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Recording: Minotova Sola by Stephan Rak, third set

The third and last set of the Minutova Sola by Stephan Rak. This set completely consists of dances. As usual in collections, the last pieces are technically the most difficult ones.

Francousky Tanec (French Dance) clearly is an exercise in playing rests in the “bass” line on the third string. Because melody and bass are close together (all on the first three strings), this is tricky! OK, I only hit the wrong string once!

Venezuelsky Tanec (Venezolan Dance) was one of my competition pieces last year. I did remember the piece indeed! This time I took a slightly higher tempo and decelerated more in the middle section.

Rusky Tanec (Russian Dance) is not so very difficult to play, but it requires a bit of playfulness. A bit of acceleration and deceleration like in a Cossack dance. Just like the Gipsy Song this dance gets a tension between full speed and the chance to slip. In one way or another I can hear that in the result. So next time I should attempt to play outside my box!

Cesky Tanec (Czech Dance) sounds like a nice folk dance with a few pitfalls. The jumps in the bass line attract haste in the tempo and the melody has two jumps that require careful attention.

Jihocesky Tanec (South-Bohemian Dance) shows a rare shifted rhythm on a monotonous bass. Too much speed was risky in this piece, so I keep it moderate.

Hradní Tanec (Court Dance) has a clear relation with the Renaissance dances that were played in the time when it was permitted in court to throw chicken wings at the dogs and to make a nice dance in between. The piece resembles a Branle.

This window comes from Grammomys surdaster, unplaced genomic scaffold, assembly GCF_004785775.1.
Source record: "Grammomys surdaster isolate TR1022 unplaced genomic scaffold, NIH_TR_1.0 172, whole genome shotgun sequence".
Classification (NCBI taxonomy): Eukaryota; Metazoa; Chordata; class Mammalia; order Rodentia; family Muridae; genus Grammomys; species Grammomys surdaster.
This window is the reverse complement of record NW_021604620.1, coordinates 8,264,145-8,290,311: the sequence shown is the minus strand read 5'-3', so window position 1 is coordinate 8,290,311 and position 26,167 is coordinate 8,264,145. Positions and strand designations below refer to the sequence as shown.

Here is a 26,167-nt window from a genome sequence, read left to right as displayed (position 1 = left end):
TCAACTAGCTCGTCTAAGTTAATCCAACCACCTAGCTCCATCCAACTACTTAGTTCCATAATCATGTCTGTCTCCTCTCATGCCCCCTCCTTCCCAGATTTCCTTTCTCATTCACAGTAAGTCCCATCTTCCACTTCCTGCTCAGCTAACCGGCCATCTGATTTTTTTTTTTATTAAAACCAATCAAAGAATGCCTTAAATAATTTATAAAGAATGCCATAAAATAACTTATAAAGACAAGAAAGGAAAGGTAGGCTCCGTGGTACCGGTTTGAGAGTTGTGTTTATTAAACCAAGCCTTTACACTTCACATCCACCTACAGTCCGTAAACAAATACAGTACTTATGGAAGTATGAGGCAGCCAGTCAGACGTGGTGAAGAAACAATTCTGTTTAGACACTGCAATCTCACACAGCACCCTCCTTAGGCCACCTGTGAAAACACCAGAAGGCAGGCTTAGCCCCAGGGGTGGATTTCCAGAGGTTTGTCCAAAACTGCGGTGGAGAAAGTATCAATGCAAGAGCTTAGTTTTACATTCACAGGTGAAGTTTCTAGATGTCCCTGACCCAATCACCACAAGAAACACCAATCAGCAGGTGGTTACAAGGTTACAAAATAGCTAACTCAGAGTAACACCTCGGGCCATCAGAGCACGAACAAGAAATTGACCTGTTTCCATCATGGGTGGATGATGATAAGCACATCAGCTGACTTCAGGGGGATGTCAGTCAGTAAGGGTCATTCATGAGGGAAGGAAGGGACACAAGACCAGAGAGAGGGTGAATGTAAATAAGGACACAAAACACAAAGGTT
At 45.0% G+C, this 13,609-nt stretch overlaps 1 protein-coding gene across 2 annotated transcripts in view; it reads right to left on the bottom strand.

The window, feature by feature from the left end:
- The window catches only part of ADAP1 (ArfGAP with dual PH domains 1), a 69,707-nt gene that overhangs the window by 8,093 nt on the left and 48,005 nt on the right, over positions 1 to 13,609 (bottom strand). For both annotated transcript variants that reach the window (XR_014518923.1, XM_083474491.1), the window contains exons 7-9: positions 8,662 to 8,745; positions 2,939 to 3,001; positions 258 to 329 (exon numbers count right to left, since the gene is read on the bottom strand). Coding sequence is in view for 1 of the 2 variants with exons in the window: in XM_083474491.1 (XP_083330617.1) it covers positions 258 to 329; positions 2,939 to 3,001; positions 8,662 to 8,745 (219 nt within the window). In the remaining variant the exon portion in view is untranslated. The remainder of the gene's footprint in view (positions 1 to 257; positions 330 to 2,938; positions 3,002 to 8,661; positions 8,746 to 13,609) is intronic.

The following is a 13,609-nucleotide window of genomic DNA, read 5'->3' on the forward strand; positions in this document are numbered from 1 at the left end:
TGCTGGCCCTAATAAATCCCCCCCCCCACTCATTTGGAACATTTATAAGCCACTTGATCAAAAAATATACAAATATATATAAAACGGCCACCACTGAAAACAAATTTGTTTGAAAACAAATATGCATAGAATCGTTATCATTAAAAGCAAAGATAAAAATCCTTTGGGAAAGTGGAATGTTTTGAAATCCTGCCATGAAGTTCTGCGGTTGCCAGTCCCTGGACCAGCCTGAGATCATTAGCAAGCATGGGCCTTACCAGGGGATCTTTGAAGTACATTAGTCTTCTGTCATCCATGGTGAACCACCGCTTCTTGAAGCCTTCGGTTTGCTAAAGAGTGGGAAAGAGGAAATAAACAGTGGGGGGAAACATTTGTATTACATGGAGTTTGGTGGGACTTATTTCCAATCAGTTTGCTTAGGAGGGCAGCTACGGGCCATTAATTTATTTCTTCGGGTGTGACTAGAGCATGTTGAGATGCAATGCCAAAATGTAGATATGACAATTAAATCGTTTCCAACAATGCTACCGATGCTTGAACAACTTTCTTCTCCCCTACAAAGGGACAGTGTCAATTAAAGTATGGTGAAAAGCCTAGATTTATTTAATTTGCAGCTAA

Divossky Tanec (Barbarian Dance) was one of my tricky competition pieces last year. The weird measures and the regula meter changes are a magnet for hurrying effects. I still have to do more with the timbre to compensate for the monotonous character of the piece.

Spanelsky Tanec (Spanish Dance) attempts to imitate Asturias a veeeery tiny bit! The thumb has the melody here. I could not leave to add some chord tones in the slow middle section.

Valcik (Waltz) appeared a tricky piece to play as a waltz, because the melody is not quite waltz-like. The one-two-three of the waltz is a bit masked by the rhythm patterns. This remains so in the trio.

Rondino concludes the Minutova Sola. A joyful refrain with two couplets in a slightly different mood. Damping the bass strings in time was important here, else the piece would turn into a melodious bean soup.

All right, now I have recorded thirty small pieces. I will leave them for a while, evaluate them later and re-record the ones that can be improved (;-) all of them if I am in a pessimistic mood?) During recording I noticed that concentration is often not stable before the second repeat. Maybe next time I should try to record all thirty in a row! However, I will practice things with some longer pieces first!

Below you have the option to play the pieces. Before playing a new piece, stop the one which is currently playing, else you will get a most interesting musical clash!

Playback:

Francousky Tanec (French Dance)

Venezuelsky Tanec (Venezolan Dance)

Rusky Tanec (Russian Dance)

Cesky Tanec (Czech Dance)

Jihocesky Tanec (South-Bohemian Dance)

Hradní Tanec (Court Dance)

Divossky Tanec (Barbarian Dance)

Spanelsky Tanec (Spanish Dance)

Valcik (Waltz)

Rondino